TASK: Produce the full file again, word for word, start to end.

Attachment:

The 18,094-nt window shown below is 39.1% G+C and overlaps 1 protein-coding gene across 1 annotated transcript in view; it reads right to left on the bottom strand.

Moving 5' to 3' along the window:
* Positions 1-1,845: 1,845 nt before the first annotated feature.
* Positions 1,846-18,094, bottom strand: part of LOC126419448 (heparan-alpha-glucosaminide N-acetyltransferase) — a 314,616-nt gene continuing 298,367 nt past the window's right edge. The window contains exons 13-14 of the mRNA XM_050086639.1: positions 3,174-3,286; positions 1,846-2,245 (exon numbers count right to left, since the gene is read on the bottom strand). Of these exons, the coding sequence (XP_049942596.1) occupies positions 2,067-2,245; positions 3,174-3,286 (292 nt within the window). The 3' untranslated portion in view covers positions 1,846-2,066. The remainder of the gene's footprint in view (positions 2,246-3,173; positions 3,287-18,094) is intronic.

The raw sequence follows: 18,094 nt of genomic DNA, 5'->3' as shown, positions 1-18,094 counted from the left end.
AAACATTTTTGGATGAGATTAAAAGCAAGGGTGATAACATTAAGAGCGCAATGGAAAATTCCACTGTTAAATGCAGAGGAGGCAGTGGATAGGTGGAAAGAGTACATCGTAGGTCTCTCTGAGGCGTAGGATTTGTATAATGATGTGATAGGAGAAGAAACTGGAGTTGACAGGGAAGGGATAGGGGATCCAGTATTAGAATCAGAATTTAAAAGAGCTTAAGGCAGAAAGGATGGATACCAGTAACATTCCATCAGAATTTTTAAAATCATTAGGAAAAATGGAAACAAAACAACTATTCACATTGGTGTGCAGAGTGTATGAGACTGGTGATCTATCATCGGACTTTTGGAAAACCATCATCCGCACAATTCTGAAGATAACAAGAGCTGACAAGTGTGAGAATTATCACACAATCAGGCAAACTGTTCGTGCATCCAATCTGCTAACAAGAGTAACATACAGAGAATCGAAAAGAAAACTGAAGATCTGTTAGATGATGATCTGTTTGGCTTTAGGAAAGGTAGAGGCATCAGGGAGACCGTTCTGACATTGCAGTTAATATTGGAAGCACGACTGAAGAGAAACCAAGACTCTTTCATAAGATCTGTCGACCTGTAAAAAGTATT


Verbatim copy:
The 18,094-nt window shown below is 39.1% G+C and overlaps 1 protein-coding gene across 1 annotated transcript in view; it reads right to left on the bottom strand.

Moving 5' to 3' along the window:
* Positions 1-1,845: 1,845 nt before the first annotated feature.
* Positions 1,846-18,094, bottom strand: part of LOC126419448 (heparan-alpha-glucosaminide N-acetyltransferase) — a 314,616-nt gene continuing 298,367 nt past the window's right edge. The window contains exons 13-14 of the mRNA XM_050086639.1: positions 3,174-3,286; positions 1,846-2,245 (exon numbers count right to left, since the gene is read on the bottom strand). Of these exons, the coding sequence (XP_049942596.1) occupies positions 2,067-2,245; positions 3,174-3,286 (292 nt within the window). The 3' untranslated portion in view covers positions 1,846-2,066. The remainder of the gene's footprint in view (positions 2,246-3,173; positions 3,287-18,094) is intronic.

The raw sequence follows: 18,094 nt of genomic DNA, 5'->3' as shown, positions 1-18,094 counted from the left end.
AAACATTTTTGGATGAGATTAAAAGCAAGGGTGATAACATTAAGAGCGCAATGGAAAATTCCACTGTTAAATGCAGAGGAGGCAGTGGATAGGTGGAAAGAGTACATCGTAGGTCTCTCTGAGGCGTAGGATTTGTATAATGATGTGATAGGAGAAGAAACTGGAGTTGACAGGGAAGGGATAGGGGATCCAGTATTAGAATCAGAATTTAAAAGAGCTTAAGGCAGAAAGGATGGATACCAGTAACATTCCATCAGAATTTTTAAAATCATTAGGAAAAATGGAAACAAAACAACTATTCACATTGGTGTGCAGAGTGTATGAGACTGGTGATCTATCATCGGACTTTTGGAAAACCATCATCCGCACAATTCTGAAGATAACAAGAGCTGACAAGTGTGAGAATTATCACACAATCAGGCAAACTGTTCGTGCATCCAATCTGCTAACAAGAGTAACATACAGAGAATCGAAAAGAAAACTGAAGATCTGTTAGATGATGATCTGTTTGGCTTTAGGAAAGGTAGAGGCATCAGGGAGACCGTTCTGACATTGCAGTTAATATTGGAAGCACGACTGAAGAGAAACCAAGACTCTTTCATAAGATCTGTCGACCTGTAAAAAGTATT